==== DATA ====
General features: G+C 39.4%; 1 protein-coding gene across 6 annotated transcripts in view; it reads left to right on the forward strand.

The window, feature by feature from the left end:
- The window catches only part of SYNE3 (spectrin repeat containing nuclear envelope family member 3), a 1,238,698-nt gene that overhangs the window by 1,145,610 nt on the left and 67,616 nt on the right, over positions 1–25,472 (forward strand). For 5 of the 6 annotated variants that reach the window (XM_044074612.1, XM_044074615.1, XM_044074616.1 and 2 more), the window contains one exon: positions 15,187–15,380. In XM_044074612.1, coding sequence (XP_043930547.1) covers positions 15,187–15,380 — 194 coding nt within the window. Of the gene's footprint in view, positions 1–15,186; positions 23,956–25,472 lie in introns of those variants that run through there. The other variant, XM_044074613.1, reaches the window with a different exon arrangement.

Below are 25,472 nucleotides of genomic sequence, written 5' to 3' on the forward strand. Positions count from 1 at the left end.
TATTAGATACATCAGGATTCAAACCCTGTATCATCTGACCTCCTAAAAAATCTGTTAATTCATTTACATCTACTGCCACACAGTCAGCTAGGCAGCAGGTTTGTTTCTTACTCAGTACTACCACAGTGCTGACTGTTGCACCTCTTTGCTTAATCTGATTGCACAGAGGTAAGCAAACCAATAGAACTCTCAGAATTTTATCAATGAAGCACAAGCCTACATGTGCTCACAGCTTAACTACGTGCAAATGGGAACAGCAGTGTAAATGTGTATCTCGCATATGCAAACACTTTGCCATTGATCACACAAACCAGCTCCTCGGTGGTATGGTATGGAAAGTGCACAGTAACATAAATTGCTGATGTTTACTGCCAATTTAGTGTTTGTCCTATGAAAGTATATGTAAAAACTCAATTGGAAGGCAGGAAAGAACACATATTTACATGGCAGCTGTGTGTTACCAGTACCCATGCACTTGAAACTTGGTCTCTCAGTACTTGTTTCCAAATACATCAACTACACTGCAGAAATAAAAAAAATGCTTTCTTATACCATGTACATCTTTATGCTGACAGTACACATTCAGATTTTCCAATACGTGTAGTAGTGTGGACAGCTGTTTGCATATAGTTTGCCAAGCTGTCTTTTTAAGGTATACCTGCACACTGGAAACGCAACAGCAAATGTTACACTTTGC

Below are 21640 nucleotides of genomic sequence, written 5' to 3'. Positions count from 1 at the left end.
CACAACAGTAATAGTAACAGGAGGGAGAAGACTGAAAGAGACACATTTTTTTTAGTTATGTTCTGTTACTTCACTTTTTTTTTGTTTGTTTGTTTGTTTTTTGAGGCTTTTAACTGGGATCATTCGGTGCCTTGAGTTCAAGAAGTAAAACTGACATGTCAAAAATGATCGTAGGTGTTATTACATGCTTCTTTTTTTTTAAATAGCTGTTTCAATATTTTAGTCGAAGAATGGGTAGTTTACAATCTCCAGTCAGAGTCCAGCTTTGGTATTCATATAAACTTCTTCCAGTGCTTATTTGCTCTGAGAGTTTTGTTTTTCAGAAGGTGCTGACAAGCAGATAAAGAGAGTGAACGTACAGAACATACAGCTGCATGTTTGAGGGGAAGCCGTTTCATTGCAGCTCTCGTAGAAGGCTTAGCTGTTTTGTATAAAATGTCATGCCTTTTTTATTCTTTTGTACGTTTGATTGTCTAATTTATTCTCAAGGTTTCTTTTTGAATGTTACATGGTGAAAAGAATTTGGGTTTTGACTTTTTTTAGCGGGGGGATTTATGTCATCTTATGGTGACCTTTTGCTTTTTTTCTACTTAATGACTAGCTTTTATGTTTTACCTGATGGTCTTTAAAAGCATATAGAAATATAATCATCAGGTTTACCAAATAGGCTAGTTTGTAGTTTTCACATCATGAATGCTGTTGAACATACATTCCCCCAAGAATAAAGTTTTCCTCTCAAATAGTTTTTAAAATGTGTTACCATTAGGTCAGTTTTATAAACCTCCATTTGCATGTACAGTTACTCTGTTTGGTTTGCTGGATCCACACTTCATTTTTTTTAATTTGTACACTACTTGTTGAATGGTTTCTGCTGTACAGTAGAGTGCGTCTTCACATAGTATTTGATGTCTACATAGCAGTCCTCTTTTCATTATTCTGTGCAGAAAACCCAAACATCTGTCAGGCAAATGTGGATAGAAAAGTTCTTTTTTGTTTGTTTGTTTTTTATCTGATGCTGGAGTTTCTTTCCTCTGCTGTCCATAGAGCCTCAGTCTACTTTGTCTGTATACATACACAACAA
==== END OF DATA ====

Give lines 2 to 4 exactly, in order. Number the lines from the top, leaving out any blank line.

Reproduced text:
The window, feature by feature from the left end:
- The window catches only part of SYNE3 (spectrin repeat containing nuclear envelope family member 3), a 1,238,698-nt gene that overhangs the window by 1,145,610 nt on the left and 67,616 nt on the right, over positions 1–25,472 (forward strand). For 5 of the 6 annotated variants that reach the window (XM_044074612.1, XM_044074615.1, XM_044074616.1 and 2 more), the window contains one exon: positions 15,187–15,380. In XM_044074612.1, coding sequence (XP_043930547.1) covers positions 15,187–15,380 — 194 coding nt within the window. Of the gene's footprint in view, positions 1–15,186; positions 23,956–25,472 lie in introns of those variants that run through there. The other variant, XM_044074613.1, reaches the window with a different exon arrangement.

Below are 25,472 nucleotides of genomic sequence, written 5' to 3' on the forward strand. Positions count from 1 at the left end.